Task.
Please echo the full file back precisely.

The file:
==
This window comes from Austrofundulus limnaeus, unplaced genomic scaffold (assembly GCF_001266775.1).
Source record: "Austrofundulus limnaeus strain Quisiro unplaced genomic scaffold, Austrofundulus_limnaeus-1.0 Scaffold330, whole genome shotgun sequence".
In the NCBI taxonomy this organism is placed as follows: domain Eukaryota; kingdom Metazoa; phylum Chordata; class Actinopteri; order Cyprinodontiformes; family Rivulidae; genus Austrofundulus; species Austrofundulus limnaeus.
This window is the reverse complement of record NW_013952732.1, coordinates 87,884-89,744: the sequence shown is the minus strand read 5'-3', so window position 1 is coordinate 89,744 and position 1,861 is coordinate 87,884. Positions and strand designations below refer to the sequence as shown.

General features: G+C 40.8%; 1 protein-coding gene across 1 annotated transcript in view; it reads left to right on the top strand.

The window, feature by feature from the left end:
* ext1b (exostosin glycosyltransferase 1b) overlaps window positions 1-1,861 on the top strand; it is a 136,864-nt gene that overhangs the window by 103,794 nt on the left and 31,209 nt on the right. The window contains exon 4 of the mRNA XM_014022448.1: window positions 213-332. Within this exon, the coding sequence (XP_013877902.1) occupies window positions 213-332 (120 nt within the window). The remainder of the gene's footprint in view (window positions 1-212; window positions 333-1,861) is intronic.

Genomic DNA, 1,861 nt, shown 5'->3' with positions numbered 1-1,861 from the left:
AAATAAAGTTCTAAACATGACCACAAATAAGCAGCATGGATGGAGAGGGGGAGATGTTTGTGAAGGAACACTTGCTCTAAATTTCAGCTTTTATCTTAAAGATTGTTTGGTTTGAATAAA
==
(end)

This window comes from Austrofundulus limnaeus, unplaced genomic scaffold (assembly GCF_001266775.1).
Source record: "Austrofundulus limnaeus strain Quisiro unplaced genomic scaffold, Austrofundulus_limnaeus-1.0 Scaffold330, whole genome shotgun sequence".
In the NCBI taxonomy this organism is placed as follows: domain Eukaryota; kingdom Metazoa; phylum Chordata; class Actinopteri; order Cyprinodontiformes; family Rivulidae; genus Austrofundulus; species Austrofundulus limnaeus.
This window is the reverse complement of record NW_013952732.1, coordinates 87,884-89,744: the sequence shown is the minus strand read 5'-3', so window position 1 is coordinate 89,744 and position 1,861 is coordinate 87,884. Positions and strand designations below refer to the sequence as shown.

General features: G+C 40.8%; 1 protein-coding gene across 1 annotated transcript in view; it reads left to right on the top strand.

The window, feature by feature from the left end:
* ext1b (exostosin glycosyltransferase 1b) overlaps window positions 1-1,861 on the top strand; it is a 136,864-nt gene that overhangs the window by 103,794 nt on the left and 31,209 nt on the right. The window contains exon 4 of the mRNA XM_014022448.1: window positions 213-332. Within this exon, the coding sequence (XP_013877902.1) occupies window positions 213-332 (120 nt within the window). The remainder of the gene's footprint in view (window positions 1-212; window positions 333-1,861) is intronic.

Genomic DNA, 1,861 nt, shown 5'->3' with positions numbered 1-1,861 from the left:
AAATAAAGTTCTAAACATGACCACAAATAAGCAGCATGGATGGAGAGGGGGAGATGTTTGTGAAGGAACACTTGCTCTAAATTTCAGCTTTTATCTTAAAGATTGTTTGGTTTGAATAAA